This article will discuss four warning signs that indicate a medical facility may be prone to errors.
Every hospital is unique. And each hospital, clinic, or doctor’s office is only as good as the staff and systems they have in place. This article will discuss four warning signs that indicate a medical facility may be prone to errors.
When it comes to clothing stores, some of us do not mind buying clothes from a store even if the salespeople leave a little to be desired. And, for various reasons, some are willing to compromise on the quality of the products they are buying. However, when it comes to our health, no one wants to gamble or sacrifice on quality, because your very life hangs in the balance of the competence and quality of service provided by the healthcare professional or establishment.
According to a recent study, medical errors are the third leading cause of death in the U.S. This occurs when healthcare professionals make mistakes, causing patients to suffer from infections, surgical errors, misdiagnosis and other potential problems. One way that these errors can be curbed is for patients to educate themselves about what to look for (and avoid) in a healthcare facility. While statistics on the number of errors for a healthcare facility may not be readily available, some red flags that a patient can take note of include the following:
Understaffing - many studies show that the best way to measure the capacity of a facility is the nurse to patient ratio. A 2014 study by Scientific American suggested that, “an increase in a nurses workload by one patient increases the likelihood of a patient in that hospital dying by 7%”. Therefore, the capacity of a facility has a direct correlation to the quality of care patients receive. In order to provide optimal care to patients it is necessary for facilities to minimize the nurse to patient ratio. Signs of understaffing include: staff seeming rushed or frenzied, an unusually long wait before you are attended to, etc.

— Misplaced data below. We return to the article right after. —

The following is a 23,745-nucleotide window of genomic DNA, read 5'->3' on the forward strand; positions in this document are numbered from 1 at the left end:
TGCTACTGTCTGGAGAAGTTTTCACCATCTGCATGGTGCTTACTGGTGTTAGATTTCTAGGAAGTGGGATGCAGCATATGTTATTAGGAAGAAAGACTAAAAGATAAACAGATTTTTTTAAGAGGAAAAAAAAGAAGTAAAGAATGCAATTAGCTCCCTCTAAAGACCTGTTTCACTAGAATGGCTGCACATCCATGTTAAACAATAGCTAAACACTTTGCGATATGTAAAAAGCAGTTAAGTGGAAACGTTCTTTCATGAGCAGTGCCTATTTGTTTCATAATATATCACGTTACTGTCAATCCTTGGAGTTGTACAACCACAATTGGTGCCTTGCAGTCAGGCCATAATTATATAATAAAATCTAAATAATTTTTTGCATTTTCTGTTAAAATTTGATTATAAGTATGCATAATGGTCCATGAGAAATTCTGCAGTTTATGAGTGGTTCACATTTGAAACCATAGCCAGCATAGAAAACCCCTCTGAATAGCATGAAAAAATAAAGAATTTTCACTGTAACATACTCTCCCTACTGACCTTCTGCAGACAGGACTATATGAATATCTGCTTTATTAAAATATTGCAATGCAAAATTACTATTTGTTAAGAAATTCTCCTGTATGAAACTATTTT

Poor communication - giving proper care can be difficult especially in healthcare facilities. Consider the following facts:
a patient who has undergone surgery is likely to see on average 27 different healthcare providers during their hospital stay the average elderly patient sees 7 physicians across four different practice areas.
But statistics show that every patient has unique and complex needs. Where communication is not carried out properly a patient runs the risk of receiving conflicting treatments, diagnoses or medications that can cause harm to the patient. In addition to professionals effectively communicating well among themselves, it is necessary for healthcare professionals to communicate well with their patients in order to determine their health care needs.
Poorly maintained facilities - cleanliness is essential for quality medical care. If the facility looks dirty or appears to be in disrepair, this is a major warning sign for patients. A healthcare facility can have top of the line systems and specialist healthcare professionals but if there is dirt and grime, the risk of fatal infections and similar complications is magnified.
Distracted or fatigued providers means less efficient and effective quality of service.
For injuries sustained as a result of medical malpractice by a healthcare facility or professional contact lawyers in Anchorage.